One of the reasons I've been a bit MIA from the blog lately is because I've been traveling a lot. On one flight, I noticed some interesting things in the safety manual. First, let's look at a section that isn't too bad:
This part shows a nice step-by-step for what to do in the event of increased cabin pressure: how to put on an oxygen mask. Note the "no smoking" sign to the side — smoking with one of those things would be bad. Here, the numbered panels may serve two purposes — it gives a reading order along the "z-path", left-to-right and down, and it also gives an order to the procedure. You need to follow these steps in order to put the mask on correctly.
Comparatively, this one from right below seems very strange:
If the numbers are meant to direct a stage-by-stage process (or even just an order for reading the panels), then perhaps I can paraphrase the overall meaning (and the signs to the side):
"In the event of either a land or water crash, first, African Americans need to cover their heads. Then, blond women need to grab their legs, followed by white men who should force their children down next to them into submission. Lastly, once all the other groups are safe, pregnant women should brace themselves. They're the bottom rung in our concerns."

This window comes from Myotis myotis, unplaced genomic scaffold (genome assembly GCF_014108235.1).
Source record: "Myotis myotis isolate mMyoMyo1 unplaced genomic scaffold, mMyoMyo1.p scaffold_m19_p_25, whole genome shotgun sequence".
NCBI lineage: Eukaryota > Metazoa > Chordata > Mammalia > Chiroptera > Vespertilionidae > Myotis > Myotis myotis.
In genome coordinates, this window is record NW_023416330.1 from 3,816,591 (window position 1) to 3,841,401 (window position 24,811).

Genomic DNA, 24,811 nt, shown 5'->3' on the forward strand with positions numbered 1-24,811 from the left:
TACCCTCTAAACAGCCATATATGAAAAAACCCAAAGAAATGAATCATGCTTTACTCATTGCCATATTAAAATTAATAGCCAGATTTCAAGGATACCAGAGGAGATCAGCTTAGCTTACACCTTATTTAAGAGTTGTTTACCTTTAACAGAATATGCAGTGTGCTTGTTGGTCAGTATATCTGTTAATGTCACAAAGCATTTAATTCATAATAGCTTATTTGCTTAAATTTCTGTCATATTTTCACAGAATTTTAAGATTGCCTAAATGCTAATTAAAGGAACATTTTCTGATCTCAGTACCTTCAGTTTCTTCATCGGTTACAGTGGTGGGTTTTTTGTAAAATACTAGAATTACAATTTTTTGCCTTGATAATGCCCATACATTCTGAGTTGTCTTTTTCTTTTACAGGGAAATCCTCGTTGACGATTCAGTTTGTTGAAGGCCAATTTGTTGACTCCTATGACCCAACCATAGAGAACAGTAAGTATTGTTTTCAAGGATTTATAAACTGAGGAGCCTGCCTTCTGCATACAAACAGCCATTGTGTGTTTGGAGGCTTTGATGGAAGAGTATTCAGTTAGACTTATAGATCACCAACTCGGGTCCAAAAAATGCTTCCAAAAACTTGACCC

Ok, so maybe I added a few minor embellishments, but my point should be clear: this sequence has no need of numbers for any purpose. Really, all people should brace themselves as quick as possible in one of these ways, not in any particular temporal order. And, despite that people probably would read it in a z-path anyhow, there isn't any need to read these in the numbered order here either.
I love this example especially because it provides great support for why sequential images are not always a sequence in time. Each of these panels simply shows a different viewpoint of a broader scene. It's a shift in Space but not in Time. Truly, you could rearrange these panels in any order and still maintain the same meaning — clearly a sign that no "time" passes across the panel boundaries.